The availability of valid instruments to assess emotional problems is critical for systematically monitoring ongoing psychological treatment, demonstrating treatment efficacy, as well as for carrying out epidemiological research. The purpose of the present investigation was to further assess the concurrent validity of the Mind Over Mood Anxiety Inventory (MOM-A), (Greenberger & Padesky, 1995).

The MOM-A is a brief self report inventory developed to evaluate symptoms of anxiety (Greenberger & Padeski, 1995). The MOM-A consists of 24 items assessing three dimensions of anxiety: (1) anxious feelings; (2) anxious thoughts; and (3) physical symptoms. Clients are asked to indicate how much each of the 24 symptoms has bothered them in the "last week". A 4-point rating scale for each item indicates the severity of each symptom, from 0 ("not at all") to 3 ("most of the time"). The MOM-A yields an overall anxiety score ranging from 0 to 72, determined by summing the self-ratings across all items.

Method

One method of establishing the concurrent validity of a psychometric instrument is to correlate the instruments' scores with other well established, valid instruments that measure the same construct the new test purports to measure (Anastasi & Urbina, 1997). Thus in the present study, the scores from the MOM-A were correlated with scores from the Beck Anxiety Inventory (BAI) and the Burns Anxiety Inventory (Burns-A).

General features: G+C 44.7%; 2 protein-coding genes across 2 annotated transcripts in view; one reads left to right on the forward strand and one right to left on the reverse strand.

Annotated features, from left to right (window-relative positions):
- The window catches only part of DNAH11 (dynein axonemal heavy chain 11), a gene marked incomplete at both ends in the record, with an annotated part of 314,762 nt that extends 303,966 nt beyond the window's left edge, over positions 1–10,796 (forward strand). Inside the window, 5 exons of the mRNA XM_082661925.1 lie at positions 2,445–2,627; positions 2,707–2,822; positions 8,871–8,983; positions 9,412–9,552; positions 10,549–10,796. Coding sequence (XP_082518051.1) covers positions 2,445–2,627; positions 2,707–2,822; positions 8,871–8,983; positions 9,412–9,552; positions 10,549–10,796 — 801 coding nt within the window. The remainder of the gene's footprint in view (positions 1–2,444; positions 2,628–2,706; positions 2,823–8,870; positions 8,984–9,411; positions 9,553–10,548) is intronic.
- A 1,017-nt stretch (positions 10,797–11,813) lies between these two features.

Instruments: The Beck Anxiety Inventory and the Burns Anxiety Inventory were selected as reference standards, as both have good internal consistency, strong content validity, excellent concurrent validity, and clear discriminative validity. Thus given their well established empirical support, both are seen as valid, well established self report measures of anxiety.

Participants: Participants consisted of a group of 100 undergraduate students enrolled in Psychology courses at a regional university in the southeastern United States. Each participant was given the MOM-A, the Beck Anxiety Scale, and the Burn’s-A. The order of administration of these instruments was varied to avoid order effects. These scores were then analyzed to determine if there were significant correlations among the different measures of anxiety.

Results and Discussion

It was found that the MOM-A correlated significantly with the Beck Anxiety Inventory and the Burn’s-A in the analyses, (See Table 1).

In all cases the correlations were highly significant (p<.01), and positive. Thus, these findings provide encouraging supportive evidence for the concurrent validity of the Mind Over Mood Anxiety Inventory, (MOM-A).

References:

Greenberger D. and Padesky, C.A. (1995). Mind Over Mood: A Cognitive Therapy Treatment Manual for Clients. New York: Guilford Press.

Table 1.

Intercorrelations between the MOM-A, the BAI, and the Burn’s-A,. 

  MOM - A Beck Anx. Inv Burn's - A
MOM - A
Beck Anx. Inv.
Burn's - A
1.00
.724
1.00
.849*
.773*
1.00